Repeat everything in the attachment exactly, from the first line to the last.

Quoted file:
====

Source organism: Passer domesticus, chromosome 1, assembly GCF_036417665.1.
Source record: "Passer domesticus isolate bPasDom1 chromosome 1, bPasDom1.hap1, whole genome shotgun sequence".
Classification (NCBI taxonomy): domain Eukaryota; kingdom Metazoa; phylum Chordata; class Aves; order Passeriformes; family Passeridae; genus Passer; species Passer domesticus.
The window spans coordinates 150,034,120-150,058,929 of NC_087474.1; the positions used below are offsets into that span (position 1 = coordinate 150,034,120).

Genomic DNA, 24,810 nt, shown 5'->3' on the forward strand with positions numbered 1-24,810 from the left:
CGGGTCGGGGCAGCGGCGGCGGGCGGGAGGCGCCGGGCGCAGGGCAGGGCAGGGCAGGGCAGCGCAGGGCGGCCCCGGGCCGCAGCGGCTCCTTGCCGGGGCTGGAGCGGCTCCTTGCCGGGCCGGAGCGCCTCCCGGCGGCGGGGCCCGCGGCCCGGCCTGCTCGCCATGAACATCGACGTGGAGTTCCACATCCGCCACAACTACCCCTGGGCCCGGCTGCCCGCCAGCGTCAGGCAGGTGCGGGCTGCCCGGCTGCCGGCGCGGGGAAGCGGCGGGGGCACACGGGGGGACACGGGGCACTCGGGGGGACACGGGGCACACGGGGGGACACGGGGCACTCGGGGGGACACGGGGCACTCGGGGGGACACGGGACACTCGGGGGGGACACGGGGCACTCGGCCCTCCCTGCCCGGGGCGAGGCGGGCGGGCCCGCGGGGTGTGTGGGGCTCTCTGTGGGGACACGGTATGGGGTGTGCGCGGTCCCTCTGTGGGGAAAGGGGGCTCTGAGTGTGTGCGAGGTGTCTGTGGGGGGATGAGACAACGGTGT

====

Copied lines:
Source organism: Passer domesticus, chromosome 1, assembly GCF_036417665.1.
Source record: "Passer domesticus isolate bPasDom1 chromosome 1, bPasDom1.hap1, whole genome shotgun sequence".
Classification (NCBI taxonomy): domain Eukaryota; kingdom Metazoa; phylum Chordata; class Aves; order Passeriformes; family Passeridae; genus Passer; species Passer domesticus.
The window spans coordinates 150,034,120-150,058,929 of NC_087474.1; the positions used below are offsets into that span (position 1 = coordinate 150,034,120).

Genomic DNA, 24,810 nt, shown 5'->3' on the forward strand with positions numbered 1-24,810 from the left:
CGGGTCGGGGCAGCGGCGGCGGGCGGGAGGCGCCGGGCGCAGGGCAGGGCAGGGCAGGGCAGCGCAGGGCGGCCCCGGGCCGCAGCGGCTCCTTGCCGGGGCTGGAGCGGCTCCTTGCCGGGCCGGAGCGCCTCCCGGCGGCGGGGCCCGCGGCCCGGCCTGCTCGCCATGAACATCGACGTGGAGTTCCACATCCGCCACAACTACCCCTGGGCCCGGCTGCCCGCCAGCGTCAGGCAGGTGCGGGCTGCCCGGCTGCCGGCGCGGGGAAGCGGCGGGGGCACACGGGGGGACACGGGGCACTCGGGGGGACACGGGGCACACGGGGGGACACGGGGCACTCGGGGGGACACGGGGCACTCGGGGGGACACGGGACACTCGGGGGGGACACGGGGCACTCGGCCCTCCCTGCCCGGGGCGAGGCGGGCGGGCCCGCGGGGTGTGTGGGGCTCTCTGTGGGGACACGGTATGGGGTGTGCGCGGTCCCTCTGTGGGGAAAGGGGGCTCTGAGTGTGTGCGAGGTGTCTGTGGGGGGATGAGACAACGGTGT